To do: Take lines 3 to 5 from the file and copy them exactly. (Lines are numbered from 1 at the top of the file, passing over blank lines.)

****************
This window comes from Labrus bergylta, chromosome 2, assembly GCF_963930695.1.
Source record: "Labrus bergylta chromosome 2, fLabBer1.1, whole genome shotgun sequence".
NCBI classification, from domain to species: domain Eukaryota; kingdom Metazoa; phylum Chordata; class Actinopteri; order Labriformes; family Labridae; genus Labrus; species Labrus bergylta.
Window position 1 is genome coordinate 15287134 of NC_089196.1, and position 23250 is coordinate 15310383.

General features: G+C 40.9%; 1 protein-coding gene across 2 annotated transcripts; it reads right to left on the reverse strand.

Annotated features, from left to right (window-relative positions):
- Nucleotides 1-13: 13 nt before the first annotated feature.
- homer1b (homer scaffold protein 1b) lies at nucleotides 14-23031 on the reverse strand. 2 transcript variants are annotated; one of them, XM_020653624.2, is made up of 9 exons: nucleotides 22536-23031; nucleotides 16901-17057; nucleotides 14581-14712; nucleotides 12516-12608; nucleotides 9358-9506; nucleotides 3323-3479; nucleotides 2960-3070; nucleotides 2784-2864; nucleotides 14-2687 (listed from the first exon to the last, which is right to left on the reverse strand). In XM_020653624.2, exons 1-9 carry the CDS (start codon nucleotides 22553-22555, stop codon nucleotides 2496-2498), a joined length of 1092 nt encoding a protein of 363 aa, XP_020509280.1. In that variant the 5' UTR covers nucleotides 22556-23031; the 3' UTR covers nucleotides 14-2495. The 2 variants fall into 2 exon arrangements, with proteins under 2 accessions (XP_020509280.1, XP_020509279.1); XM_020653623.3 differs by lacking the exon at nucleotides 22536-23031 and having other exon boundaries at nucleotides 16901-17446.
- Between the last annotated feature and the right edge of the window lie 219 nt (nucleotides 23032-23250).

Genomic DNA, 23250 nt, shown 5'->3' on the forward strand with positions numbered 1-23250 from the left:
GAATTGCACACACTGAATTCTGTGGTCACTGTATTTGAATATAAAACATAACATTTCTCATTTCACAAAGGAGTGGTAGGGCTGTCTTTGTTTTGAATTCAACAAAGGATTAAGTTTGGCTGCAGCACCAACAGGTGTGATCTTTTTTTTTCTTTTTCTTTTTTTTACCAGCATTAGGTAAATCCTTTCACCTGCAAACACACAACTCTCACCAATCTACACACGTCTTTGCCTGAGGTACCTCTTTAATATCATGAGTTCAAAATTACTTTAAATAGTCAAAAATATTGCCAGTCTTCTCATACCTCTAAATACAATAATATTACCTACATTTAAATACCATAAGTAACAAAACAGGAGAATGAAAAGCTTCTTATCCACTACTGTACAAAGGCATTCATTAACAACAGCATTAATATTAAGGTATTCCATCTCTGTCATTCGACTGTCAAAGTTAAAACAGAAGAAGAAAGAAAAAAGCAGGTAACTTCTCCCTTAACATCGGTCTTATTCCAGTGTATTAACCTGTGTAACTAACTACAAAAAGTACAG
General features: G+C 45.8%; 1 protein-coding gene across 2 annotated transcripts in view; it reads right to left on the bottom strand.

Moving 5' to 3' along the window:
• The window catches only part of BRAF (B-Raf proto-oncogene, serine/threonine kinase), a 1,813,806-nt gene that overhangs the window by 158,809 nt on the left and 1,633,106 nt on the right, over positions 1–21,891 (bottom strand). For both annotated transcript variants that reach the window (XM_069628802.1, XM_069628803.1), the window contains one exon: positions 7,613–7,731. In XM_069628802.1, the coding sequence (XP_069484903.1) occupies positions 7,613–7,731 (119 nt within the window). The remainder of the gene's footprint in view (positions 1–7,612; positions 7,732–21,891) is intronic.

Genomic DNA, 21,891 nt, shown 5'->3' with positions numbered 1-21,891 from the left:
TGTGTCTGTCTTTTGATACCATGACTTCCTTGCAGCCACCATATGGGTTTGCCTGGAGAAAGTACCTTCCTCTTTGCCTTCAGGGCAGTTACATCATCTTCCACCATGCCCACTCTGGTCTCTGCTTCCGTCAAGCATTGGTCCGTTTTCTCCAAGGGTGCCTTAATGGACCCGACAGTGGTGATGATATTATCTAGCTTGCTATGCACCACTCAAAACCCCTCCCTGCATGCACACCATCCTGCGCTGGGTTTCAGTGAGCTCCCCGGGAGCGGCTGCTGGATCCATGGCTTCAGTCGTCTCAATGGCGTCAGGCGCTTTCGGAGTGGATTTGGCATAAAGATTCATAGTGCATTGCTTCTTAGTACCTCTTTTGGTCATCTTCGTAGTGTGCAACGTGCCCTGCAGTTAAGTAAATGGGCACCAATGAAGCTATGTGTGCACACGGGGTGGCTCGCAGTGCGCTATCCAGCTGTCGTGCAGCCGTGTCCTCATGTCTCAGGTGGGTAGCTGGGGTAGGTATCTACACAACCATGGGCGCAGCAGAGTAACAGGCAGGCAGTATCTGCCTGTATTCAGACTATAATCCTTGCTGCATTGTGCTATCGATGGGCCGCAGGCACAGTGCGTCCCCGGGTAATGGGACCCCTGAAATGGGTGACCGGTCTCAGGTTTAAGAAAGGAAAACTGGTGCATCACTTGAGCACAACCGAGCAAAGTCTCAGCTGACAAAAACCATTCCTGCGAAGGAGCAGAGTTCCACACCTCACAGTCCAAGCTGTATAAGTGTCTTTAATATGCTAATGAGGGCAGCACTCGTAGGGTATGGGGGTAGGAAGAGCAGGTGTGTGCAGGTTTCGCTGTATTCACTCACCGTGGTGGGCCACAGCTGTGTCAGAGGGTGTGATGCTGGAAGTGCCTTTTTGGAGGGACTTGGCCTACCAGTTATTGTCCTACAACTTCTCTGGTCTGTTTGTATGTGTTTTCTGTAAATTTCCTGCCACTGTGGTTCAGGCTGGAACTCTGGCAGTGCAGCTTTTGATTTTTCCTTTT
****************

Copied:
NCBI classification, from domain to species: domain Eukaryota; kingdom Metazoa; phylum Chordata; class Actinopteri; order Labriformes; family Labridae; genus Labrus; species Labrus bergylta.
Window position 1 is genome coordinate 15287134 of NC_089196.1, and position 23250 is coordinate 15310383.

General features: G+C 40.9%; 1 protein-coding gene across 2 annotated transcripts; it reads right to left on the reverse strand.